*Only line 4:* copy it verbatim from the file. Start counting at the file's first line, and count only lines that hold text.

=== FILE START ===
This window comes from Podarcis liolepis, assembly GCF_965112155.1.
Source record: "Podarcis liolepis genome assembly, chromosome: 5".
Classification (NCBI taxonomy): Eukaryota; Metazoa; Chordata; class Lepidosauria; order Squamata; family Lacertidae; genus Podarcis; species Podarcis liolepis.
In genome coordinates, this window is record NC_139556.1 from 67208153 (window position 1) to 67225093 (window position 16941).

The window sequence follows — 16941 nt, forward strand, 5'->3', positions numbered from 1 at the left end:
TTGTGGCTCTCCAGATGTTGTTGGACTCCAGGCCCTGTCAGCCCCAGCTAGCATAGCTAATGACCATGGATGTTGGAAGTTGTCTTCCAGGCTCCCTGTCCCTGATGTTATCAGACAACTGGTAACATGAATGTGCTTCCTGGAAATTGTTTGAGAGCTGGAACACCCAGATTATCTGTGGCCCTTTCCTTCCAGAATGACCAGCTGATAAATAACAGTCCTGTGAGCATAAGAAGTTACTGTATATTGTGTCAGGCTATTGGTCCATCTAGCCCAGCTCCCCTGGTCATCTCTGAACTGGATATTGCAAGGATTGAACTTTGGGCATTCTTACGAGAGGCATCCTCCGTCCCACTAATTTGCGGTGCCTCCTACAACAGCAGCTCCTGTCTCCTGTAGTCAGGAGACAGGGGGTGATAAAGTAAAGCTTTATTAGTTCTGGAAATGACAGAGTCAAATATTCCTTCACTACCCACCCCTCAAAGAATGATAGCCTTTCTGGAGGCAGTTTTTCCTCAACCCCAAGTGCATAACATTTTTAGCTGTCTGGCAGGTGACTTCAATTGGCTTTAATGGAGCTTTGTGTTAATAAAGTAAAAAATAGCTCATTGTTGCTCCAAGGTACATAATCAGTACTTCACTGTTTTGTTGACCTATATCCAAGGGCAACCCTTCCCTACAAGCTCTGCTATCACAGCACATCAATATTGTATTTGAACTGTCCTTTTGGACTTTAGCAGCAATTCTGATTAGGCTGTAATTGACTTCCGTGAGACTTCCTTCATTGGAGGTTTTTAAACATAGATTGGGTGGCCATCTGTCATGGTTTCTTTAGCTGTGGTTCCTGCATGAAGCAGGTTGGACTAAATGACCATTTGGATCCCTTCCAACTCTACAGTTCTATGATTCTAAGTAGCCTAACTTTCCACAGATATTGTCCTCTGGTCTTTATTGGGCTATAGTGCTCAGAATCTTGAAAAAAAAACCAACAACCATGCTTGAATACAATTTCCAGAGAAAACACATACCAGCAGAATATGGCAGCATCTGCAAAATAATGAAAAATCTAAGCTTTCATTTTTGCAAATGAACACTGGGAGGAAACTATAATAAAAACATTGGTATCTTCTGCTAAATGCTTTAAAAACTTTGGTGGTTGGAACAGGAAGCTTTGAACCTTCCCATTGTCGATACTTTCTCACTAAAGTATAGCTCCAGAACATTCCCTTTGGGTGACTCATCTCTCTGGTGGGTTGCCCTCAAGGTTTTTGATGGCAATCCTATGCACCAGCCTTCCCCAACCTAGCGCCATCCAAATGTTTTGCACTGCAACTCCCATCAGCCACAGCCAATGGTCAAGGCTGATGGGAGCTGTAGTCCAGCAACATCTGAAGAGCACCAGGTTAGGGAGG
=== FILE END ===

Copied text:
In genome coordinates, this window is record NC_139556.1 from 67208153 (window position 1) to 67225093 (window position 16941).